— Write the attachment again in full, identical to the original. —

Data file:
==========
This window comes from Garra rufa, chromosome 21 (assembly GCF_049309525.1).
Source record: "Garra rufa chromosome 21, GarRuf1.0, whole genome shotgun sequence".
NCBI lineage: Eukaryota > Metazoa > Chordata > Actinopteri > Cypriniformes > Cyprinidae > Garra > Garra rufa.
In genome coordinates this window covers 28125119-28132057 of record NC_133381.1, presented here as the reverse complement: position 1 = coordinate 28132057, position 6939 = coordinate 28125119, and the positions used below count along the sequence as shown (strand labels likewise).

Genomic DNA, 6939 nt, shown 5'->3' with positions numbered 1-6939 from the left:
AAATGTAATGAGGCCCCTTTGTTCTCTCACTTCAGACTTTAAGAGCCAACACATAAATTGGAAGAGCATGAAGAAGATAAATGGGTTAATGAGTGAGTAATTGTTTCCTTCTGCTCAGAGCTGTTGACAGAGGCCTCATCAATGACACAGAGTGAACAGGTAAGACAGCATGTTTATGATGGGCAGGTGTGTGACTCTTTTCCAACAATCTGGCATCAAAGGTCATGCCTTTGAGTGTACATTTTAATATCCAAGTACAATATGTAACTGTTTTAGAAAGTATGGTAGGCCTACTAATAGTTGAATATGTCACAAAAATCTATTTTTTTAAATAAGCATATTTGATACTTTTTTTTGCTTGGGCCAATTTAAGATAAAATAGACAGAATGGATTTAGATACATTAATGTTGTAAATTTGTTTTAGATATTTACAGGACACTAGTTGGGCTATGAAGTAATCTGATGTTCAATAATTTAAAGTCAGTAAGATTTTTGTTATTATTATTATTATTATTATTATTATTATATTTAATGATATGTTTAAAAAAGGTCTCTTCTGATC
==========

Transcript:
This window comes from Garra rufa, chromosome 21 (assembly GCF_049309525.1).
Source record: "Garra rufa chromosome 21, GarRuf1.0, whole genome shotgun sequence".
NCBI lineage: Eukaryota > Metazoa > Chordata > Actinopteri > Cypriniformes > Cyprinidae > Garra > Garra rufa.
In genome coordinates this window covers 28125119-28132057 of record NC_133381.1, presented here as the reverse complement: position 1 = coordinate 28132057, position 6939 = coordinate 28125119, and the positions used below count along the sequence as shown (strand labels likewise).

Genomic DNA, 6939 nt, shown 5'->3' with positions numbered 1-6939 from the left:
AAATGTAATGAGGCCCCTTTGTTCTCTCACTTCAGACTTTAAGAGCCAACACATAAATTGGAAGAGCATGAAGAAGATAAATGGGTTAATGAGTGAGTAATTGTTTCCTTCTGCTCAGAGCTGTTGACAGAGGCCTCATCAATGACACAGAGTGAACAGGTAAGACAGCATGTTTATGATGGGCAGGTGTGTGACTCTTTTCCAACAATCTGGCATCAAAGGTCATGCCTTTGAGTGTACATTTTAATATCCAAGTACAATATGTAACTGTTTTAGAAAGTATGGTAGGCCTACTAATAGTTGAATATGTCACAAAAATCTATTTTTTTAAATAAGCATATTTGATACTTTTTTTTGCTTGGGCCAATTTAAGATAAAATAGACAGAATGGATTTAGATACATTAATGTTGTAAATTTGTTTTAGATATTTACAGGACACTAGTTGGGCTATGAAGTAATCTGATGTTCAATAATTTAAAGTCAGTAAGATTTTTGTTATTATTATTATTATTATTATTATTATTATATTTAATGATATGTTTAAAAAAGGTCTCTTCTGATC